“Afterglow” is not for you if you are one of those narrow-minded listeners that hasn’t heard anything else but Nirvana and the dubios clones that followed in their wake, or if you are one of those hyper-active manager types who just can’t wind down. Stay clear and go elsewhere. But if Bing Crosby, Nat King Cole, and Ella Fitzgerald, Gene Ammons, Miles Davis, Mark Murphy, Red Garland, Kenny Dorham and Stanley Turrentine, McCoy Tyner, Gerry Mulligan, Ike Quebec, and the many, many other musicians and singers featured here are names you recognize, “Afterglow” serves up some of their best and sometimes also more obscure (to the average listener) music. For example, Mosaic Records‘ rare and limited editions, which not many people ever have the chance of actually owning, regularly surface here and David can often be encountered on the Organissimo forums, just hangin’, or collecting and checking info, getting ready for another carefully assembled programme.

Each programme is available on the website in two one-hour streams. Whereas the second hour always features a musician, singer or special theme, the first hour is the trademark mix of jazz, jazz ballads and American popular song. Past features have included Bing Crosby, Mark Murphy and Julie London, Gerry Mulligan, Blossom Drearie, Nat King Cole, Brad Mehldau, Nancy Wilson,
and a whole treasure trove of artists. The only downside to “Afterglow” I can think of is that there simply is not enough of it available online (yet), but if you are one of the lucky listeners who live within the coverage area of the radio station, you won’t have that problem.

Allow me a more personal note before I send you over to the “Afterglow” archive. Regular readers of my site know that I’ve been battling some more severe health issues these past nine months, which put me into hospitals for seemingly endless stretches of sometimes painful and often insanely unpleasant examinations, tests, operations and whatnot. I’m being absolutely honest when I say that without permanent access to David Brent Johnson’s programme, I would probably have given up long before I was released into the wild again. When desperation set in, usually late at night, I would fire up my Internet connection and hit the archive. I heard all (!) of the programmes countless times and now that I’m back and feeling much better, I’m continuing to do so.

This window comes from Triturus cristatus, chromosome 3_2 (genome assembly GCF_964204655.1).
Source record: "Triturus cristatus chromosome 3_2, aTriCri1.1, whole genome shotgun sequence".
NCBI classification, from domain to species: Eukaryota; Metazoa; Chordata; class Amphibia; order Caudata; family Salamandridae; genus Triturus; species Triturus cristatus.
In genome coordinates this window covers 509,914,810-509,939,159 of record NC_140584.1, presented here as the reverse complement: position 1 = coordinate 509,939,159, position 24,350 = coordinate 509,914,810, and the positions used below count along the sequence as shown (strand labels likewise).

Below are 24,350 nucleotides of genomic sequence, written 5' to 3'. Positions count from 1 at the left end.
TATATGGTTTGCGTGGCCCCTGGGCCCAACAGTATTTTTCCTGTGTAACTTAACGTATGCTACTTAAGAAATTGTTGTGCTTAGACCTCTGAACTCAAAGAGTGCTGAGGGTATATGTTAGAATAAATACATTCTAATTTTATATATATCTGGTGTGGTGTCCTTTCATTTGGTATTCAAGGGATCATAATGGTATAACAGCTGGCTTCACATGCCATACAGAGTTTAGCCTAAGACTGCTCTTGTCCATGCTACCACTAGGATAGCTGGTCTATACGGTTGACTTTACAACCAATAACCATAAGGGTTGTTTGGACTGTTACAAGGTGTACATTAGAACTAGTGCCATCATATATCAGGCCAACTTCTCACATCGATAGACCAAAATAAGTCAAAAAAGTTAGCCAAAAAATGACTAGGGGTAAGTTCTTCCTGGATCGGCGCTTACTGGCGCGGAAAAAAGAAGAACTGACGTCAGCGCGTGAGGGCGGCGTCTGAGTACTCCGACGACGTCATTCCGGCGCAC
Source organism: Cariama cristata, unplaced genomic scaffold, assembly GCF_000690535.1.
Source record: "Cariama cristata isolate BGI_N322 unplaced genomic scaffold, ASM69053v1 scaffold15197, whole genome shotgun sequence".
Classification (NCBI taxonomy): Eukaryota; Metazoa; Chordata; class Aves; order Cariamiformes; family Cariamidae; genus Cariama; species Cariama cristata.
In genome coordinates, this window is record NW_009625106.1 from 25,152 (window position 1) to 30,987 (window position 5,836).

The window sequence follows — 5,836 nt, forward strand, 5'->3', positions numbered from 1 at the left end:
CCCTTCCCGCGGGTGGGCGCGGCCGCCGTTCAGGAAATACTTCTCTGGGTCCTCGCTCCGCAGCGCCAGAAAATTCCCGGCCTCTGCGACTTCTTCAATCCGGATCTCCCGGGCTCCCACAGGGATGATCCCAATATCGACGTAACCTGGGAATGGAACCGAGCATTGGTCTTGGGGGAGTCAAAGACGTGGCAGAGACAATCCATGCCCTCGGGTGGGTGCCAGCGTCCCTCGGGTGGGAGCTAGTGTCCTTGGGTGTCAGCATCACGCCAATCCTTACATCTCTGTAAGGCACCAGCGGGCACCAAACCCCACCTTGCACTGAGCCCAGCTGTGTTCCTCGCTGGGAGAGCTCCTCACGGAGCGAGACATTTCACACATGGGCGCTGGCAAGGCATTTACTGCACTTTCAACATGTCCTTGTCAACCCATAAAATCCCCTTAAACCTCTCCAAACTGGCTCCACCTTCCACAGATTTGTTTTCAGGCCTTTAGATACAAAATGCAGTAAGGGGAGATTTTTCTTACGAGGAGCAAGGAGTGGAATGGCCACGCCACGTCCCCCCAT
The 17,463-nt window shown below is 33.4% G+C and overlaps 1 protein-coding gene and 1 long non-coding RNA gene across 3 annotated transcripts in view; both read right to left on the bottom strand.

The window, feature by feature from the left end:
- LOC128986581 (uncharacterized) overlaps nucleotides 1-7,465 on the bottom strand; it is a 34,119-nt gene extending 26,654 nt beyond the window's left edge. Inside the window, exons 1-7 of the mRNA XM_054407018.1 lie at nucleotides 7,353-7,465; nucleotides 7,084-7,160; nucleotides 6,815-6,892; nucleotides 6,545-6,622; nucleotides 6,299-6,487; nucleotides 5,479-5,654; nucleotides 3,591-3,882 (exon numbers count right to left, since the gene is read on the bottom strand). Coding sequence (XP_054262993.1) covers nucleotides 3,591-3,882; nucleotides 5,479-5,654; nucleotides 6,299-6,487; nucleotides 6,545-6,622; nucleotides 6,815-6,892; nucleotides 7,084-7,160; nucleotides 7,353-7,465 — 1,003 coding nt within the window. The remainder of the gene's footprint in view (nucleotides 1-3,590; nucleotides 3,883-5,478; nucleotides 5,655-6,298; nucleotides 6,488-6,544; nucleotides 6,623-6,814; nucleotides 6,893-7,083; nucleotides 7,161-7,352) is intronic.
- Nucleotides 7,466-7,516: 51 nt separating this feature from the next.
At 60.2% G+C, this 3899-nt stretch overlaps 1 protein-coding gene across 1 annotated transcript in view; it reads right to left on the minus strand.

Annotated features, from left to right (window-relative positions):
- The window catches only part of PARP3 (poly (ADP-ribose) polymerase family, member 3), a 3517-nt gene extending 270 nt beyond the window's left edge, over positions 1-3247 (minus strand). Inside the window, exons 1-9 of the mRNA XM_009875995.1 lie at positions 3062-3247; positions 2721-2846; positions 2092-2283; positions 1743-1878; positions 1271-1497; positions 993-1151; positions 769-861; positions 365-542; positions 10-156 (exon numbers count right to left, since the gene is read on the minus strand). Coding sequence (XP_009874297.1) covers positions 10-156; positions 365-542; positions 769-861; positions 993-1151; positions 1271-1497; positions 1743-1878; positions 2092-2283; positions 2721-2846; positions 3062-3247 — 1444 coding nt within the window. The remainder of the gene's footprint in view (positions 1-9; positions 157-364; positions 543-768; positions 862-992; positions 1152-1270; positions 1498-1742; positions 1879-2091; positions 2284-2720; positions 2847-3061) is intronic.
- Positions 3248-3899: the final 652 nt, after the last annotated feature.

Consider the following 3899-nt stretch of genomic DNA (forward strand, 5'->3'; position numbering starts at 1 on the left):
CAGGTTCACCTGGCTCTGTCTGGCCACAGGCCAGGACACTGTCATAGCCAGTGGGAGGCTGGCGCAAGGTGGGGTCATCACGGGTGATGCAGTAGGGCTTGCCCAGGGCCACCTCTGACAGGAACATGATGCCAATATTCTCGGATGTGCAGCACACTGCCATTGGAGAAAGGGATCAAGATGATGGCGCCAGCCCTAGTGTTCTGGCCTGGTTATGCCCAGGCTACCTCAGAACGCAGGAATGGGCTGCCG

Thanks, David!

Now, go away and listen to some timeless music – but don’t forget to come back soon.
More goodies are in the works.

Note: “WFIU, member supported public radio in Bloomington, broadcasts from Indiana University at 103.7, covering an approximate 70 mile radius. WFIU is also heard on translator W264AL Columbus at 100.7, from Indiana University in Kokomo on translator W291AM at 106.1, and from Indiana State University in Terre Haute on translator W236AE at 95.1.” (coverage area)

Note: I’ve used for the links to the programme and single pages because some characters of the original links would have broken my site validation.

Posted by Volkher Hofmann

Volkher Hofmann (deus62) has been blogging on and off since the 1990s and is all that is left. He loves music, literature, drumming and, most of all, real life. He thinks the open web is much more important than social networks, closed-in ecosystems and other severely commercialized online endeavors.

  1. Thanks for posting this. I’ve been through the archive since and agree: very tasty choice of tracks and very pleasant music. If you keep posting this jazz stuff, I might even become a fan, something I would have dismissed outright a few months ago.